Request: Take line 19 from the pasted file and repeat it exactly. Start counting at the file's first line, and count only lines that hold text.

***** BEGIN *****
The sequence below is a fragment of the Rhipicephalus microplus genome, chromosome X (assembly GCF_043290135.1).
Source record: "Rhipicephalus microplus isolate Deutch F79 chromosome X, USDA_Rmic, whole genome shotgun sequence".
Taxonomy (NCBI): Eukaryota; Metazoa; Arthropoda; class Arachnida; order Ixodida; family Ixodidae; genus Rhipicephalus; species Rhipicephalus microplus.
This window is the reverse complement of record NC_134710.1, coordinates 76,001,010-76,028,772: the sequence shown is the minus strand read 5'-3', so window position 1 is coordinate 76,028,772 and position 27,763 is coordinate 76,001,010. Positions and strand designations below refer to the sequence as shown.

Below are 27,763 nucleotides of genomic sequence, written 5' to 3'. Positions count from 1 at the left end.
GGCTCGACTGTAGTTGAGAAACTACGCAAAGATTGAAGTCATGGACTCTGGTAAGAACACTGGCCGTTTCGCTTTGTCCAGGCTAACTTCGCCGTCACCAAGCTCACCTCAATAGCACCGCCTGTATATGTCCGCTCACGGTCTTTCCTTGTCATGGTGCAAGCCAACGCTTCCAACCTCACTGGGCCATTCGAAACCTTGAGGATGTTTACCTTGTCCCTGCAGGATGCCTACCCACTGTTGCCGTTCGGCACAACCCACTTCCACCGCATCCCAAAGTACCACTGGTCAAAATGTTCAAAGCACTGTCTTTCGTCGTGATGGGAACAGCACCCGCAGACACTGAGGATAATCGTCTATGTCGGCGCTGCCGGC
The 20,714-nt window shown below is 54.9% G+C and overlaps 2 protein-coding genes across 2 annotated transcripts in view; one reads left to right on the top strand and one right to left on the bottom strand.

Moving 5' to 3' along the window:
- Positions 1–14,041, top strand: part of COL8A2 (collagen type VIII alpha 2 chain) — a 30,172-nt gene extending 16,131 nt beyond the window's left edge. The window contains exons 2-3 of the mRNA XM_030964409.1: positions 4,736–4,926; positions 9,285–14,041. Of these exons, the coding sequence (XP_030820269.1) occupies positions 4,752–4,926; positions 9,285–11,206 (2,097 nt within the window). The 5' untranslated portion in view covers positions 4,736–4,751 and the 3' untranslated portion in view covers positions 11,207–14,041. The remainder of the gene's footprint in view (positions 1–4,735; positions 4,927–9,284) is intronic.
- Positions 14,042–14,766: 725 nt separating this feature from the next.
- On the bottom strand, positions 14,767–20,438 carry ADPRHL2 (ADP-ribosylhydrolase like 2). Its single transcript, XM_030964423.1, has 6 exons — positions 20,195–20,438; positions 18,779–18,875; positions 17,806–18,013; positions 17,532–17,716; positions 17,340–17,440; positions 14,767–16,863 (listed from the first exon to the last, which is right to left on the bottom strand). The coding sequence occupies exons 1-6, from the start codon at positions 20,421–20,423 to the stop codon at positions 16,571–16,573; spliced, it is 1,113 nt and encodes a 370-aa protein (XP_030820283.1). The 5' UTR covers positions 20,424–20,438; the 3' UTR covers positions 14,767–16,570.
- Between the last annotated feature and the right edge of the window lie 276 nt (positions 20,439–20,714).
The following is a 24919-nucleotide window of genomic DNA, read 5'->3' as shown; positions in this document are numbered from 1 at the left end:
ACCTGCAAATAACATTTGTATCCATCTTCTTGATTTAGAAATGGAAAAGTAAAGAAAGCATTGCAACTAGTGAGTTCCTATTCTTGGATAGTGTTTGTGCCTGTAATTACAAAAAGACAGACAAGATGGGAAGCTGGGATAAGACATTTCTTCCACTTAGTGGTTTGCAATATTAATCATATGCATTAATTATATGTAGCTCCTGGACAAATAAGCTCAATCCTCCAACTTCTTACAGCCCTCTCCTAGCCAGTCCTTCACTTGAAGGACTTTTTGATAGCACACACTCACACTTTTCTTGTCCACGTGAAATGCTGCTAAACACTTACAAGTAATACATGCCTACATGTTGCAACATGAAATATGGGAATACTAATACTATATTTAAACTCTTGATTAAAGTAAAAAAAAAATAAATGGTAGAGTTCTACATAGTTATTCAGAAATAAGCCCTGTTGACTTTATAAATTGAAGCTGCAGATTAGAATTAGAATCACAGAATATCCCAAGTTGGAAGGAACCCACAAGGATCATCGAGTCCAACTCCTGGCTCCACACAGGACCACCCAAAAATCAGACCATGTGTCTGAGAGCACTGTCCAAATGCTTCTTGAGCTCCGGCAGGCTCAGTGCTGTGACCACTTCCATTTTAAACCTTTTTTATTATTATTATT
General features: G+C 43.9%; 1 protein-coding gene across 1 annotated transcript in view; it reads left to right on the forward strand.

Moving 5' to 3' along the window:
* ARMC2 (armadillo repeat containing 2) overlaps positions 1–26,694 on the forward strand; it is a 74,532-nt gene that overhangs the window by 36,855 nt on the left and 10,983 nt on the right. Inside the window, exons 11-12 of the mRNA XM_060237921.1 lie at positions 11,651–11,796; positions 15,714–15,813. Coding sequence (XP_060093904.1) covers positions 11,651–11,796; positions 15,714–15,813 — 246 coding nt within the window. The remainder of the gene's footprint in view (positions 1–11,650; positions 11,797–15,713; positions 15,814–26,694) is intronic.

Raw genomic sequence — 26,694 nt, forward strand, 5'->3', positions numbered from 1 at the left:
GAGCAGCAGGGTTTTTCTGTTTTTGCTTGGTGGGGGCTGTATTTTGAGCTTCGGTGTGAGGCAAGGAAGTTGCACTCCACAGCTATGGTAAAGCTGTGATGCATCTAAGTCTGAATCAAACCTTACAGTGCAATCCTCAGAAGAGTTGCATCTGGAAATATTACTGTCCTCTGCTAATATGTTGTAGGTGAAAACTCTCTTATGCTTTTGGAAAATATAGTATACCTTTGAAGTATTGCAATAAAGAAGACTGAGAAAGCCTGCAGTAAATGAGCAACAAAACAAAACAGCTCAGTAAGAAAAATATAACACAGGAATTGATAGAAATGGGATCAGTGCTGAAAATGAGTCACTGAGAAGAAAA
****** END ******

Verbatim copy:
GAGCAGCAGGGTTTTTCTGTTTTTGCTTGGTGGGGGCTGTATTTTGAGCTTCGGTGTGAGGCAAGGAAGTTGCACTCCACAGCTATGGTAAAGCTGTGATGCATCTAAGTCTGAATCAAACCTTACAGTGCAATCCTCAGAAGAGTTGCATCTGGAAATATTACTGTCCTCTGCTAATATGTTGTAGGTGAAAACTCTCTTATGCTTTTGGAAAATATAGTATACCTTTGAAGTATTGCAATAAAGAAGACTGAGAAAGCCTGCAGTAAATGAGCAACAAAACAAAACAGCTCAGTAAGAAAAATATAACACAGGAATTGATAGAAATGGGATCAGTGCTGAAAATGAGTCACTGAGAAGAAAA